Gearing up for summer internships

| Written by jmoore
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Scientific staff at SBP's Lake Nona campus are excited to welcome this year’s crop of high school interns in June. The highly competitive program—one of very few in Florida to offer such extensive hands-on research—received 48 applications from students for seven coveted slots. The majority of the academically talented, highly motivated students have taken advanced science coursework at area schools including Edgewater, Winter Park, Jones, East River, Trinity Prep, Timber Creek, Dr. Philips, Boone, Seminole and many others.

“We hope to provide transformative experiences—to immerse students in real, modern research using sophisticated techniques,” said Peter Crawford, M.D., Ph.D., associate professor and director of the Cardiovascular Metabolism Program, who will oversee the internship program this year.

The interns will be involved in cutting-edge projects such as:

  • Analyzing levels of thousands of types of fat molecules to identify possible biomarkers of early Alzheimer’s disease
  • Using chemical profiling and mouse models to understand the metabolic origins of diabetes and heart disease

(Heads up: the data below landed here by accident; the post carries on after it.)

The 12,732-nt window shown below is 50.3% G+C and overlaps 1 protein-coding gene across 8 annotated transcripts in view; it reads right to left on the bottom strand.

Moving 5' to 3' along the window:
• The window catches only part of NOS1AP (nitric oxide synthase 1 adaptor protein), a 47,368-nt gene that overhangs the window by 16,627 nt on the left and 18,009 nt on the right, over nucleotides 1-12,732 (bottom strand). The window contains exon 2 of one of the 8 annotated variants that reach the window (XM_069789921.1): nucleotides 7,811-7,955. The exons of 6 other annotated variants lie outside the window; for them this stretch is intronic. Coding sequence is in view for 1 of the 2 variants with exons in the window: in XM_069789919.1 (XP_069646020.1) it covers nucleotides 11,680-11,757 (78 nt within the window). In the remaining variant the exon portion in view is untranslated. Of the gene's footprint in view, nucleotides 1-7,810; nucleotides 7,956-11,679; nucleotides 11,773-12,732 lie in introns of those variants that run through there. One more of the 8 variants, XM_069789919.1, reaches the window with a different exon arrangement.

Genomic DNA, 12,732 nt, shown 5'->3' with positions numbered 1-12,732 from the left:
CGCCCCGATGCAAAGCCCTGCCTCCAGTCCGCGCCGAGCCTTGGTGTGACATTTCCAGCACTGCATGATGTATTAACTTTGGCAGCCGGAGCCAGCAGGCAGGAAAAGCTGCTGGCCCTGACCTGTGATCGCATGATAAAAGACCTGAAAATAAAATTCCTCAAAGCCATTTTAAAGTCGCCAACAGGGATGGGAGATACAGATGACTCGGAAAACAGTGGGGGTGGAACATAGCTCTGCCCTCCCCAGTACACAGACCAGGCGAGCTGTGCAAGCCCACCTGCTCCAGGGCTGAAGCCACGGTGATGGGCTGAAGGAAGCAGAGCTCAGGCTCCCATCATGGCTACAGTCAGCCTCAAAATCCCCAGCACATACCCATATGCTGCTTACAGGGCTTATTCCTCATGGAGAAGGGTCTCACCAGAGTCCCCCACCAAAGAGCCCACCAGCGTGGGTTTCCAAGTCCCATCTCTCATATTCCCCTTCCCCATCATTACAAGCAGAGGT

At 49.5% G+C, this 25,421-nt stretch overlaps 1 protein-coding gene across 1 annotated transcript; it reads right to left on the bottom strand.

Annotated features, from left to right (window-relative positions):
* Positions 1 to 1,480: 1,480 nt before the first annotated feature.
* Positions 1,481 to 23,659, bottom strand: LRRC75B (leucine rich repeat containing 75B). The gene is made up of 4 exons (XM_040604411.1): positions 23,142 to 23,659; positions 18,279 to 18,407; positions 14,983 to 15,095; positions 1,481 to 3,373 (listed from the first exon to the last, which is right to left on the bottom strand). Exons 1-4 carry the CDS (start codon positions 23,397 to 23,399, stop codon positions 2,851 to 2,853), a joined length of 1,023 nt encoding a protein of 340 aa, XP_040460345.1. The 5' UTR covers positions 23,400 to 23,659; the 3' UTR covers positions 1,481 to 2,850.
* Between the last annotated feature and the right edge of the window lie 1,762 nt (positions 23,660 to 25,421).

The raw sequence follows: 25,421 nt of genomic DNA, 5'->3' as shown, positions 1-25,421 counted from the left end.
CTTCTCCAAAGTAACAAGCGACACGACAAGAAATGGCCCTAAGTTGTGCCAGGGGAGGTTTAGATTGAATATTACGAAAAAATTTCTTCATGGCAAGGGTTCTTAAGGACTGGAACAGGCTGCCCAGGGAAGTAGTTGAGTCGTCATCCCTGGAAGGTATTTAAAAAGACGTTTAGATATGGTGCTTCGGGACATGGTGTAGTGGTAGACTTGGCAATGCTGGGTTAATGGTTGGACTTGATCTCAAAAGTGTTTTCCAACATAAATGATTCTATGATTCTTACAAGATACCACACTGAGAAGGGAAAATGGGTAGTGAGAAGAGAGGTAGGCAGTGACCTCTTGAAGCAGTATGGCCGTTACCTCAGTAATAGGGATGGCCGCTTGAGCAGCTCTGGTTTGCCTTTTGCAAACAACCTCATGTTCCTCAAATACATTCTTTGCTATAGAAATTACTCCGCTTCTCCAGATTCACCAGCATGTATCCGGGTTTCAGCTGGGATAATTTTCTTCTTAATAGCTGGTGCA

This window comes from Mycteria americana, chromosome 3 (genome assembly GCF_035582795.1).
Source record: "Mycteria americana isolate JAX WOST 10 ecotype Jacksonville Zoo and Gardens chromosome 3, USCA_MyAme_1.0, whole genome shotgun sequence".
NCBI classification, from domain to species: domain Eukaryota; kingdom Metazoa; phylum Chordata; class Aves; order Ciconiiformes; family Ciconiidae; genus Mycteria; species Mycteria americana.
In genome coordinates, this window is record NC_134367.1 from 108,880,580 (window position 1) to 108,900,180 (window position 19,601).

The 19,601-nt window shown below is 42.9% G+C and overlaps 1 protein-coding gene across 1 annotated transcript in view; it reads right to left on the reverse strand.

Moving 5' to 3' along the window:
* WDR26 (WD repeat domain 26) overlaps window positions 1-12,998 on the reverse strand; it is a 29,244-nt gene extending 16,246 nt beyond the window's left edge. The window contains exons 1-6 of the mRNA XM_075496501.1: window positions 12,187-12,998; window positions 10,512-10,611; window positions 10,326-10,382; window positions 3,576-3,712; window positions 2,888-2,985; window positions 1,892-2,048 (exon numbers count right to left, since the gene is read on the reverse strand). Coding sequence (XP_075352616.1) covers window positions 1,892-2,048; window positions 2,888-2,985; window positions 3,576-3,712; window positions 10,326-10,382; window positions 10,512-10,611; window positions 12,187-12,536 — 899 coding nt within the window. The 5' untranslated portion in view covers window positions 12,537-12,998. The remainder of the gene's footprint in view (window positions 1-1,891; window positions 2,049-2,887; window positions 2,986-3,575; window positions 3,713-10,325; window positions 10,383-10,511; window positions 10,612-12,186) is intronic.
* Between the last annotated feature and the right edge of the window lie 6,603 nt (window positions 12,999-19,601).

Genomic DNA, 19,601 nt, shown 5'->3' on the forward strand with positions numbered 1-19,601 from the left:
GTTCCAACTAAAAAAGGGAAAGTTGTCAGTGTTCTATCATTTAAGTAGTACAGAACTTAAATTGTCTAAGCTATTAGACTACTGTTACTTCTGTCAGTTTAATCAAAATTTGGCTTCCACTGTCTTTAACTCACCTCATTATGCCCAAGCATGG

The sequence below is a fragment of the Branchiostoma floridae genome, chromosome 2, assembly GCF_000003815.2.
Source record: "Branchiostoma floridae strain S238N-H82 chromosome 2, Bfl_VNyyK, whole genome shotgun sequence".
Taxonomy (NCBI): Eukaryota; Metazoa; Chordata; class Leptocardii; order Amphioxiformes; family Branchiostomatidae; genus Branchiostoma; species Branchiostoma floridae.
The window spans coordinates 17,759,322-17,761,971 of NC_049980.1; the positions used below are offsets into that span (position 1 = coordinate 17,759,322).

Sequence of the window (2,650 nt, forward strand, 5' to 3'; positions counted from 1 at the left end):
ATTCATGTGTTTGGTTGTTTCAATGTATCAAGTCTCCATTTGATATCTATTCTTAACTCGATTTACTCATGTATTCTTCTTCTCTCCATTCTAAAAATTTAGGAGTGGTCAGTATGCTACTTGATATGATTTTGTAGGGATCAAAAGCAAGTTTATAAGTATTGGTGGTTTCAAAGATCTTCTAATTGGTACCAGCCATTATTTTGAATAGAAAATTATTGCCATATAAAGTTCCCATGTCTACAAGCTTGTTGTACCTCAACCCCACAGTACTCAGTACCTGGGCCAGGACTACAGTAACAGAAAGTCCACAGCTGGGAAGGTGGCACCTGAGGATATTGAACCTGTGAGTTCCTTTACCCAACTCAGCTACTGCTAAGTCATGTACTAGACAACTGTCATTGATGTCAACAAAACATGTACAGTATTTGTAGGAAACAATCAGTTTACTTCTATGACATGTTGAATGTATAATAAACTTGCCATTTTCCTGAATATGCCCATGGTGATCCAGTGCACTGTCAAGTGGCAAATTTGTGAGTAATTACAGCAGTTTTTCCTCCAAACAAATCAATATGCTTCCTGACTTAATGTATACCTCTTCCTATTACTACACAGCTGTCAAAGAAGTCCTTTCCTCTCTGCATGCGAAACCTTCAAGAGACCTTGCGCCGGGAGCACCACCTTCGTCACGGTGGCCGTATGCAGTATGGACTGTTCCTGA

• Large-scale production of recombinant proteins using bioreactor systems

In their two to four weeks at SBP, trainees will work one-on-one with staff scientists and postdocs. In addition to lab training, they’ll be exposed to research from across the Institute through weekly seminars and discuss their work in lab meetings.


This involvement in the scientific community helps summer interns gain a lot more than knowledge of how to do experiments. Past intern Christina Lee, now a sophomore at UCLA preparing for medical school, reflected that she acquired “an invaluable perspective on how quickly the scientific community is moving forward.”

“What surprised me most in the lab,” said intern Mitchell Thomas, “is the unwavering motivation researchers have. Though some procedures are very time consuming and may not work the first time, they continue on.”

Appreciating the pace of scientific progress and the rigors of laboratory research will be a great benefit for these students, who plan to pursue life science careers. The 50 SBP Lake Nona internship alumni are now pursuing higher education at such prestigious universities as Duke, Stanford, the University of Florida, and the University of Pennsylvania.

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